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Information Technology Infrastructure Library (ITIL)

Hennie Loubser (Africa) - Who Will be the Next African BRIC(S) in the Wall?

Last month, South Africa's President Zuma attended the third summit meeting of the BRIC (Brazil Russia India China) group - marking the addition of South Africa to the organization, which consists of the four biggest emerging markets in terms of economic performance and contribution to the global economy. Many people questioned why South Africa - with an annual growth, population, and gross domestic product that looks unimpressive when juxtaposed with that of the other BRIC nations - was chosen ahead of worthy contenders such as Mexico and South Korea. Others rejoiced at what seemed to be a sign that not only South Africa, but Africa, was on the road to become a major global player. 


It's been noted that the invitation to South Africa to join the BRIC (now BRICS) signifies an important change of strategy regarding the rationale of the group. No longer purely based on numbers, the new addition establishes the BRICS as a symbol of the economic progression of the developing world - as such, having a member from the African continent makes perfect sense.

Jim O'Neill, the chief economist at Goldman Sachs, who originally coined the ‘BRIC' acronym, suggested in his article, ‘How Africa can become the next Bric,' that African countries need to address a number of ‘micro components' to unleash their potential: stability of law and government, education, and the penetration of mobile phones and the Internet, to name a few. He points to Egypt and Nigeria as 2 of ‘the next eleven' countries likely to achieve ‘BRIC' status (bear in mind, he wrote the article before South Africa's inclusion, which he admits he did not anticipate).

This year's World Economic Forum Africa, which took place in Cape Town this month, highlighted key recommendations for Africa's sustainable development going forward: maintain open trade, enhance existing infrastructure to encourage investors, and focus on job creation and partner initiatives. I would like to add that fundamental to making these recommendations a reality is the necessary investment in technology infrastructure.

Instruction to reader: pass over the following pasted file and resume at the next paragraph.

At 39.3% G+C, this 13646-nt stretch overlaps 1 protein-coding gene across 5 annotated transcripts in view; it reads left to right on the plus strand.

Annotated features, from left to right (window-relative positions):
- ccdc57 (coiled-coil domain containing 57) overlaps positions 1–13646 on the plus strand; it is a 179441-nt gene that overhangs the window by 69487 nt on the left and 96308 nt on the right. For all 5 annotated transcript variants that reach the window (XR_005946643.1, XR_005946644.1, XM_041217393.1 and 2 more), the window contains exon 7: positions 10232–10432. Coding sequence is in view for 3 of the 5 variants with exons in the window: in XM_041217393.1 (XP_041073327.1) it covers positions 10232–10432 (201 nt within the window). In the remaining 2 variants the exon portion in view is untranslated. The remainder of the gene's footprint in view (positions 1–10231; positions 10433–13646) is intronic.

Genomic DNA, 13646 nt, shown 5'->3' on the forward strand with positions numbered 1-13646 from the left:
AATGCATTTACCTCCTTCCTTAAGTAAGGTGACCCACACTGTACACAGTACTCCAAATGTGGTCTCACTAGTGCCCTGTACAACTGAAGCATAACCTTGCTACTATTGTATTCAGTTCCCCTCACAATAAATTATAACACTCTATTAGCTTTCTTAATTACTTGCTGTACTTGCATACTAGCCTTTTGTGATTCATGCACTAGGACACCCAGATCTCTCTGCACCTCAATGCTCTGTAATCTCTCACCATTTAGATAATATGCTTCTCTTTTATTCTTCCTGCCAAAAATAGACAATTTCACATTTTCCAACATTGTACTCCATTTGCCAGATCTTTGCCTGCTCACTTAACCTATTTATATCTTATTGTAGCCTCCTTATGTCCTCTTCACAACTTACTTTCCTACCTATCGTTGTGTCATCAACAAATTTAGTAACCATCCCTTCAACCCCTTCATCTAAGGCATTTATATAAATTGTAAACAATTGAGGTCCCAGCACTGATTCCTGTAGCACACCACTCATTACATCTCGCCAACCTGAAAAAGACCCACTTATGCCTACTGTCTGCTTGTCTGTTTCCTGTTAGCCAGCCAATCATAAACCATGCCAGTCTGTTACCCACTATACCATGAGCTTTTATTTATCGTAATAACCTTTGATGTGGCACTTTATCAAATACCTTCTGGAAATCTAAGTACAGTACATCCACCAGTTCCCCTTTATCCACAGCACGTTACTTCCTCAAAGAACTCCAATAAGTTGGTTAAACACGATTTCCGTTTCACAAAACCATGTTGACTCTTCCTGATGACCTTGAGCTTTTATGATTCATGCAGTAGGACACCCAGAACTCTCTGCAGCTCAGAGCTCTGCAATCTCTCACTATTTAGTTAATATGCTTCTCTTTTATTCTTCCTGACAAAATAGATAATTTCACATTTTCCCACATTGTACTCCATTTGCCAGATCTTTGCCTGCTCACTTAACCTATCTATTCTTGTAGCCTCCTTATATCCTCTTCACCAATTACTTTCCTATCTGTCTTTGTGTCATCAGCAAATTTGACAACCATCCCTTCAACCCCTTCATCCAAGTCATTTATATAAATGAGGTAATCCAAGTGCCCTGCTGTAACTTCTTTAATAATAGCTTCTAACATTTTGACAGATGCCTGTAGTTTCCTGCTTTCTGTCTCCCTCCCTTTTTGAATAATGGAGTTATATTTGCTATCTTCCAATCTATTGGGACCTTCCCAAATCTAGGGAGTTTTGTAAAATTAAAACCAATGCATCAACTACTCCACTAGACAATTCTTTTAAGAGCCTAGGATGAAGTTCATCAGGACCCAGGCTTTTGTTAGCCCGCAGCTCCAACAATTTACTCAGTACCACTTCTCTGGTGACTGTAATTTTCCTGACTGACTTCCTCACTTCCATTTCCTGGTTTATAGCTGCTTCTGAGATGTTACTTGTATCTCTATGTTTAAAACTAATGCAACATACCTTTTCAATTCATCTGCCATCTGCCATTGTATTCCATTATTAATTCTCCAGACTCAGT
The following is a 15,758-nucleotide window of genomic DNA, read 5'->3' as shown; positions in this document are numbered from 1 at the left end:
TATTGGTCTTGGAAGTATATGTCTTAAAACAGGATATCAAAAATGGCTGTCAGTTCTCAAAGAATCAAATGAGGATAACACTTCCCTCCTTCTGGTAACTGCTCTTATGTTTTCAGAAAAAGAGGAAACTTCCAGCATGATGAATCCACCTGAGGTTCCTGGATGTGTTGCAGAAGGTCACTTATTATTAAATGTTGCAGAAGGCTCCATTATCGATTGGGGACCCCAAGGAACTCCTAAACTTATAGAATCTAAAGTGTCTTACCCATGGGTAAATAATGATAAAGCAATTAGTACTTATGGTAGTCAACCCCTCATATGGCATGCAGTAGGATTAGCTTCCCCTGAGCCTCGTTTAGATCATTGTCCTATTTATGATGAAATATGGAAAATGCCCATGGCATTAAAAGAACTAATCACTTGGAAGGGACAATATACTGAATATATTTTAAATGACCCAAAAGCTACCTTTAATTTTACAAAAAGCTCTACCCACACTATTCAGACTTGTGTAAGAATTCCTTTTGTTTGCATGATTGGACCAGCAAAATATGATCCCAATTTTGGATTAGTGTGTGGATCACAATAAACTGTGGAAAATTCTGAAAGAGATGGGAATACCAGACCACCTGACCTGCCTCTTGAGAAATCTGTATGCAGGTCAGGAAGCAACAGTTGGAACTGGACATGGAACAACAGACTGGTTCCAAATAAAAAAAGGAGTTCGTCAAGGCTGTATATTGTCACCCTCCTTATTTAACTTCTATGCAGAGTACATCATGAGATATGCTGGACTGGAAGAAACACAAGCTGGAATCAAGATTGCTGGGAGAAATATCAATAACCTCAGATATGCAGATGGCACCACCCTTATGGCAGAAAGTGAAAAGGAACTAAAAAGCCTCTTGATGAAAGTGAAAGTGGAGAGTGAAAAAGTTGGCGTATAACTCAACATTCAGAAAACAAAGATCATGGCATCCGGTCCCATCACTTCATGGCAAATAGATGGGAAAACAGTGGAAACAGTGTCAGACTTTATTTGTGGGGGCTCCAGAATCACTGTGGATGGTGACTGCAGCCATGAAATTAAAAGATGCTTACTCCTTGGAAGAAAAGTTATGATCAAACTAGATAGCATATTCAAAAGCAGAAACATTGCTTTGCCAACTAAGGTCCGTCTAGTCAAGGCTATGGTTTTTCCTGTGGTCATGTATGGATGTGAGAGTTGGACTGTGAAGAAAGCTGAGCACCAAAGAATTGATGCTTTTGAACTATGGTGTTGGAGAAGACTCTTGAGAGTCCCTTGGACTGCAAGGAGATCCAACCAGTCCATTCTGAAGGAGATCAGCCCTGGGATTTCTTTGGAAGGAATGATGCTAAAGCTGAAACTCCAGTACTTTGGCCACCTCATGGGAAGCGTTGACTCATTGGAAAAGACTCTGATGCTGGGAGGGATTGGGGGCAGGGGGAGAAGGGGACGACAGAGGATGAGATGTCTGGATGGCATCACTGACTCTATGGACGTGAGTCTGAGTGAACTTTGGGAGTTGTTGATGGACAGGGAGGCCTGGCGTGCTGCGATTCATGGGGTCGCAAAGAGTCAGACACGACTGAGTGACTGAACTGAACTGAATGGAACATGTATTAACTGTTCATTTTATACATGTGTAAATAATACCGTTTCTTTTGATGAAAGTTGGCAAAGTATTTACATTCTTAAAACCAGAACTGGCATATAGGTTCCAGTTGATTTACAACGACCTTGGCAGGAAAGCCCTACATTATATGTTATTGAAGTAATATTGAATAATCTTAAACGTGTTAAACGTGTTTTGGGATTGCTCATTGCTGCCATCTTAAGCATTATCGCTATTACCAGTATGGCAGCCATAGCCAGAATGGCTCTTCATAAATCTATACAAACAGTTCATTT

The common connective glue in this development equation is innovation after all - and much more so than merely growing the use of mobile phones and the Internet. In recent years, Africa's consumers have become much more digitally aware, especially decision makers within government, and I believe that technical innovation will continue to be an important catalyst to help governments serve their citizens more effectively by helping to address their security, accessibility and regulatory challenges. Innovation is the fuel for jobs and business development, broadening social and economic opportunities for Africa's citizens. But it is important to note here that bridging the digital divide will have limited impact on development without investment in Africa's most important resource - its people. Expanding educational opportunities and digital literacy in communities is critical to enabling people to harness the opportunities that technology can offer.

As highlighted at the World Economic Forum, public private partnerships are also essential in accelerating innovation and creating and sustaining growth. By creating the right sorts of partnerships, the public and private sector can share the weight of the Forum's recommendations. The private sector has an enormous role to play when it comes to enhancing infrastructure, creating jobs, and partnering on initiatives integral to the development of African economies.

Microsoft is already engaging in high impact public private-partnerships to improve the effectiveness and efficiency of national institutions and their development partners here in Africa, ranging from the United Nations Environmental Program (UNEP) to the Economic Community of West African States (ECOWAS).

We believe that if we work in partnership to provide access to the technology and skills that support the next generation of innovators, then the citizens of Africa will do the rest. If we work together, we can lay the foundations for another African ‘BRIC' in the wall.

By Hennie Loubser, Regional General Manager for Microsoft West, East, Central Africa & Indian Ocean Islands

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